Tips on Writing Dialogue That’s Truthful
(to Riggan. A derisive laugh)
You’re no actor. You’re a celebrity. Let’s be clear on that.
Tabitha rises from her seat and grabs her things.
I’m going to kill your play.
In Birdman, (directed by Alejandro González Iñárritu, screenplay by Alejandro González Iñárritu, Nicolás Giacobone, Alexander Dinelaris Jr. and Armando Bo) theatre critic Tabitha is despicable. She knows it. Protagonist Riggin knows it. And what makes matters worse is that in these four lines, Riggan knows in his very soul that Tabitha is telling the truth. The truth hurts. Riggin is struggling with his celebrity and all that comes with this label. He wants to be respected as an actor, not for his celebrity. The words flowing from your characters’ mouths should be true to who they are. Whether your characters are telling the truth or lying, or believe they are being accurate or not, when you, the screenwriter, have a deep understanding of your characters’ motivations and behaviors, the more believable your dialogue will be. Good dialogue clearly conveys emotions, attitudes, strengths, vulnerabilities, and so on, while revealing the details of your plot and advancing your narrative.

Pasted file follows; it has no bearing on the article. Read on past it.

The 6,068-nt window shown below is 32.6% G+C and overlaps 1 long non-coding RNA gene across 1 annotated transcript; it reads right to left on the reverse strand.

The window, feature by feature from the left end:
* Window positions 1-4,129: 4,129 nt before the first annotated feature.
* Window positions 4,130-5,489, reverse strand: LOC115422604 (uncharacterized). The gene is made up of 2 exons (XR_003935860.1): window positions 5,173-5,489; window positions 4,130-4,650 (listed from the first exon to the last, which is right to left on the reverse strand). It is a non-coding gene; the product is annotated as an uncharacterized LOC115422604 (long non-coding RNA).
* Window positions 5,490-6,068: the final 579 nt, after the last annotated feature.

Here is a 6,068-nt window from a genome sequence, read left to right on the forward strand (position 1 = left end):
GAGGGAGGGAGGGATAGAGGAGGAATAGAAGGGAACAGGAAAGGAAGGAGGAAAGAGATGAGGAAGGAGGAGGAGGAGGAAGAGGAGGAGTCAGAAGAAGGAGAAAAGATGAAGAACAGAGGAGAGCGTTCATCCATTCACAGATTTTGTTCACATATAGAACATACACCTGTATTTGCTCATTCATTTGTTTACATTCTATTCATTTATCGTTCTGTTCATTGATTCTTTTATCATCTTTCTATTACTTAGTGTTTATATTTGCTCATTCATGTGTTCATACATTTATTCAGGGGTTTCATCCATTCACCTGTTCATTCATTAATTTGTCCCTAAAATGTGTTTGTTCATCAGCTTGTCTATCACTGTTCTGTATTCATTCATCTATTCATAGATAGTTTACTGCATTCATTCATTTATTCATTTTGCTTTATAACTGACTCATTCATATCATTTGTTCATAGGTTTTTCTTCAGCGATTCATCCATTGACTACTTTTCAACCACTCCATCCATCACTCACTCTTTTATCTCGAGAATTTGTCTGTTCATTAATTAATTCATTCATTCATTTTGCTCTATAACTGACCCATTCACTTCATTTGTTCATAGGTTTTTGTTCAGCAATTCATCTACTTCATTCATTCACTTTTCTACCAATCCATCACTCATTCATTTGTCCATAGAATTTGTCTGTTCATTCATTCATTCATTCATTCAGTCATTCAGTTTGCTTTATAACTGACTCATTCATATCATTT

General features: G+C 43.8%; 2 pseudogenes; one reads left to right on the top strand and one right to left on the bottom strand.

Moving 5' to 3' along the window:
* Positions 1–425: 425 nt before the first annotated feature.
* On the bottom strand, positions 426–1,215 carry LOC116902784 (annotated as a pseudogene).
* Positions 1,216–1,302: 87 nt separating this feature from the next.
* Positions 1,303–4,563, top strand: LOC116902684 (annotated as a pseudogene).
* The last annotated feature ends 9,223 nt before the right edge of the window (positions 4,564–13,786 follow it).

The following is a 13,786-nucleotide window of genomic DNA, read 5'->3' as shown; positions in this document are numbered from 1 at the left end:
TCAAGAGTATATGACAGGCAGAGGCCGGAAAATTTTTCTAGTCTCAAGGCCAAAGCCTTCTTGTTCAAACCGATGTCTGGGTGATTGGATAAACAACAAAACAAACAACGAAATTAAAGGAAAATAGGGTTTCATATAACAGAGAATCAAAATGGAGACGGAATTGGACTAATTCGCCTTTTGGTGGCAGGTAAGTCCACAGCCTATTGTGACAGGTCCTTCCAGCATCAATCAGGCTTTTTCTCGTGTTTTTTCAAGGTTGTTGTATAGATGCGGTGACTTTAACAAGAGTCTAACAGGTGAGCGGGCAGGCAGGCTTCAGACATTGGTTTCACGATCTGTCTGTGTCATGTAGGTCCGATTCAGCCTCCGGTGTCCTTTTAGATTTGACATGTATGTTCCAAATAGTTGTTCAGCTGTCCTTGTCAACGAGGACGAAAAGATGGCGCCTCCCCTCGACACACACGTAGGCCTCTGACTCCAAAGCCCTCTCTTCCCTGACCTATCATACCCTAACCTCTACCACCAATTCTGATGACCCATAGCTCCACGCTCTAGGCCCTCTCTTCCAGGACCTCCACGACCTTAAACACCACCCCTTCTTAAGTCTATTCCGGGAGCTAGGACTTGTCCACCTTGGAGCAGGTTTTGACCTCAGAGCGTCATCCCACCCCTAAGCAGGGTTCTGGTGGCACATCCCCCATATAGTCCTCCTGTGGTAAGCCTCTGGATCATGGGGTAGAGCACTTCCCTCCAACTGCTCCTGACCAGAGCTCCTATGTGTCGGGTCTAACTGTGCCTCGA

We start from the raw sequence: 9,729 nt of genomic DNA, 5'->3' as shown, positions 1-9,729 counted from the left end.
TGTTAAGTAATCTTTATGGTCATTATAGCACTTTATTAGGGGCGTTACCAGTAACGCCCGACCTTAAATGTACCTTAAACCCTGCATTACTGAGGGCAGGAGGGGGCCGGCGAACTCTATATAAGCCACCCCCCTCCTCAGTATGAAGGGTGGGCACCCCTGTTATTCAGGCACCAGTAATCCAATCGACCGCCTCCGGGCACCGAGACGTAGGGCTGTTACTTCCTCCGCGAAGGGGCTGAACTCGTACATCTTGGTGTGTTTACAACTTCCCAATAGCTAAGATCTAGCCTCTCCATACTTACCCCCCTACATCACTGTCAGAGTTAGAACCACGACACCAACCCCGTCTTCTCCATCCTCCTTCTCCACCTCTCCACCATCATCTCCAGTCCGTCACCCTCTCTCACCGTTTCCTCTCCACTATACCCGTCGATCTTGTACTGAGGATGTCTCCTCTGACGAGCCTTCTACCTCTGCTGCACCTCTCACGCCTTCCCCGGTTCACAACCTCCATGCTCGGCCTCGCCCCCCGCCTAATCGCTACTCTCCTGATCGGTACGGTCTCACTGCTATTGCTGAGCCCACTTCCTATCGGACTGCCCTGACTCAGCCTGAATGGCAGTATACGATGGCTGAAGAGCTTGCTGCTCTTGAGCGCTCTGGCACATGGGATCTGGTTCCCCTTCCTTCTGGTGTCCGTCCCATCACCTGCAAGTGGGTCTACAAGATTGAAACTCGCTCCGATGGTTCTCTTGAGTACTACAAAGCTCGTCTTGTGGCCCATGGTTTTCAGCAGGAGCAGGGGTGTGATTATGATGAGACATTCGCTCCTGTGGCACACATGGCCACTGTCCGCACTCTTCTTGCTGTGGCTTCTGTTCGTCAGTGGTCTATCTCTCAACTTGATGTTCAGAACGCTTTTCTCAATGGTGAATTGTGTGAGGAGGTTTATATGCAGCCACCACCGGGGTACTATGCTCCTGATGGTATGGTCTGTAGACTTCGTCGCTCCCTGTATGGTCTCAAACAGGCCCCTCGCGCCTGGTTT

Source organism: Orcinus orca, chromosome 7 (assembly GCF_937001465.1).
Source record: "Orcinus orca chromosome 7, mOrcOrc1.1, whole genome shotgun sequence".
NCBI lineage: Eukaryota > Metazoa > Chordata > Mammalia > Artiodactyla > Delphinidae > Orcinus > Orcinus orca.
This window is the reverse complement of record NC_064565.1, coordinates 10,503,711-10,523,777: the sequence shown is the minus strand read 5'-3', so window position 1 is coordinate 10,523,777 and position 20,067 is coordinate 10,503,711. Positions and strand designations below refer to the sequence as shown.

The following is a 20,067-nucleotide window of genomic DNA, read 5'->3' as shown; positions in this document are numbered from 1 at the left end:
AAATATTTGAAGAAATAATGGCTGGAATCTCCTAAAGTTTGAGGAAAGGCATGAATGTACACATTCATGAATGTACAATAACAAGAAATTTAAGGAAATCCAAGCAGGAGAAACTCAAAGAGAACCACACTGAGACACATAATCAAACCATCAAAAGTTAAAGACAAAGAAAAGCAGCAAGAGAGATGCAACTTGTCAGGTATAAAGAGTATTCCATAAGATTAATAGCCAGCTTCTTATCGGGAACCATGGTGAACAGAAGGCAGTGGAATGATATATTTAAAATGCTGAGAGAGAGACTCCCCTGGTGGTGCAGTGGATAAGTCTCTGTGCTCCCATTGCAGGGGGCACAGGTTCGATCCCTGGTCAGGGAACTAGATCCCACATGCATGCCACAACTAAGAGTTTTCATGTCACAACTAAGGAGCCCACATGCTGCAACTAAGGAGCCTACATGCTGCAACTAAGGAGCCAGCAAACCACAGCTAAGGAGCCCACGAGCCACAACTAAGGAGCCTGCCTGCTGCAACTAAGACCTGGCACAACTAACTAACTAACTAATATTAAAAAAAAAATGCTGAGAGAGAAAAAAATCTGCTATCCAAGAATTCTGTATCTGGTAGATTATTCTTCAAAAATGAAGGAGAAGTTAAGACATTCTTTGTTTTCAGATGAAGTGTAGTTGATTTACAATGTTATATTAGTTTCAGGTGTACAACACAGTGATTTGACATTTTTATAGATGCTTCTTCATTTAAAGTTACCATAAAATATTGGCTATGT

Ten Top Tips to Writing Truthful Dialogue